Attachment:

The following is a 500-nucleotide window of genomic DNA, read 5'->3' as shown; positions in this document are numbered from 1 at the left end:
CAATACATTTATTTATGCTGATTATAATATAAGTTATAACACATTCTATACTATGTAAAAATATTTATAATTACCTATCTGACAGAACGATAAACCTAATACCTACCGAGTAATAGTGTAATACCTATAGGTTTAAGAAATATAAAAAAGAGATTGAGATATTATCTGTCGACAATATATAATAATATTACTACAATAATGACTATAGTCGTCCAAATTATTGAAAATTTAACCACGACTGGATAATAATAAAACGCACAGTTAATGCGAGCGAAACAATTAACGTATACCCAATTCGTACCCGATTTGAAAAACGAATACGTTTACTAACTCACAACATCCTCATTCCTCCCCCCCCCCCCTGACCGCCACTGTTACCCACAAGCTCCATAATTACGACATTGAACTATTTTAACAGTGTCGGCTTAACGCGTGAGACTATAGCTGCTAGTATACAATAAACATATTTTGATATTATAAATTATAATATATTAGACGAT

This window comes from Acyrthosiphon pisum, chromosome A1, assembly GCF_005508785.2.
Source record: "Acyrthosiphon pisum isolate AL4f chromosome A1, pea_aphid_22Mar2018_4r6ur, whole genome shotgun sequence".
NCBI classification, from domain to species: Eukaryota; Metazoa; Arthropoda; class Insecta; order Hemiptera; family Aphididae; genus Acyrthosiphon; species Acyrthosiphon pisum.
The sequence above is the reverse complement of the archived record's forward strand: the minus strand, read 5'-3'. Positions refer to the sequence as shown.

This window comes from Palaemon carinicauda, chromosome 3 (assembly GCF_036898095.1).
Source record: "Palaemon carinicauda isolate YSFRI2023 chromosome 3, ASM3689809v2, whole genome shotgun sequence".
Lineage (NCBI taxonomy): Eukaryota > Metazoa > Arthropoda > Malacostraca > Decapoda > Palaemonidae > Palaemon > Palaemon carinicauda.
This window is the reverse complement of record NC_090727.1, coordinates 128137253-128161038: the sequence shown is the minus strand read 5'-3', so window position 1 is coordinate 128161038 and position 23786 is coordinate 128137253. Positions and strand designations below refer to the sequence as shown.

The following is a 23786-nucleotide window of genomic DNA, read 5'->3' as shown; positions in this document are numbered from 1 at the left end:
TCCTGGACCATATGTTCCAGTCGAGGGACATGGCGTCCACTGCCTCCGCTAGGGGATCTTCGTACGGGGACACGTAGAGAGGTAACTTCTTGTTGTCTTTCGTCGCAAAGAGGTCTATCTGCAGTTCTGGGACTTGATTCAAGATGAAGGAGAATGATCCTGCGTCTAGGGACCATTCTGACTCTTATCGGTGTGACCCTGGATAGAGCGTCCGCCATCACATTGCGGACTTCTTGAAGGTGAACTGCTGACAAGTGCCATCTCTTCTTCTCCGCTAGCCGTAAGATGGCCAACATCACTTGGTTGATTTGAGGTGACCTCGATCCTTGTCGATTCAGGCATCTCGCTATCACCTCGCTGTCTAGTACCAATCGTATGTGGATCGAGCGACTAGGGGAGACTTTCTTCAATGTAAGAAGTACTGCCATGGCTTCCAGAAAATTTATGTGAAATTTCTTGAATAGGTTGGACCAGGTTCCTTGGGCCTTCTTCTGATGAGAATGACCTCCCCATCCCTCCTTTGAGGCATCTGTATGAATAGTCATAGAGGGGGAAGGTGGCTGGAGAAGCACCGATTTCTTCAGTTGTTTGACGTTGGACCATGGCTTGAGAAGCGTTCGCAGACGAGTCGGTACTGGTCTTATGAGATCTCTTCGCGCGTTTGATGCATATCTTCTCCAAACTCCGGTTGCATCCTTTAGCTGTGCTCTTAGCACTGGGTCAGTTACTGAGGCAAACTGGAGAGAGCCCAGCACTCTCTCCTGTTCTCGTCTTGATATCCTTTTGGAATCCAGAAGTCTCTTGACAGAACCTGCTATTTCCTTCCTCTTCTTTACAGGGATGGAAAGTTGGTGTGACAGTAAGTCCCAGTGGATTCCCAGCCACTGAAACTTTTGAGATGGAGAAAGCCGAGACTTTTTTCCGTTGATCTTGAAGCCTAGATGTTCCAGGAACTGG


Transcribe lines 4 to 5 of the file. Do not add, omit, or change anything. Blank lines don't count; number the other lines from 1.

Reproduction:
Source record: "Acyrthosiphon pisum isolate AL4f chromosome A1, pea_aphid_22Mar2018_4r6ur, whole genome shotgun sequence".
NCBI classification, from domain to species: Eukaryota; Metazoa; Arthropoda; class Insecta; order Hemiptera; family Aphididae; genus Acyrthosiphon; species Acyrthosiphon pisum.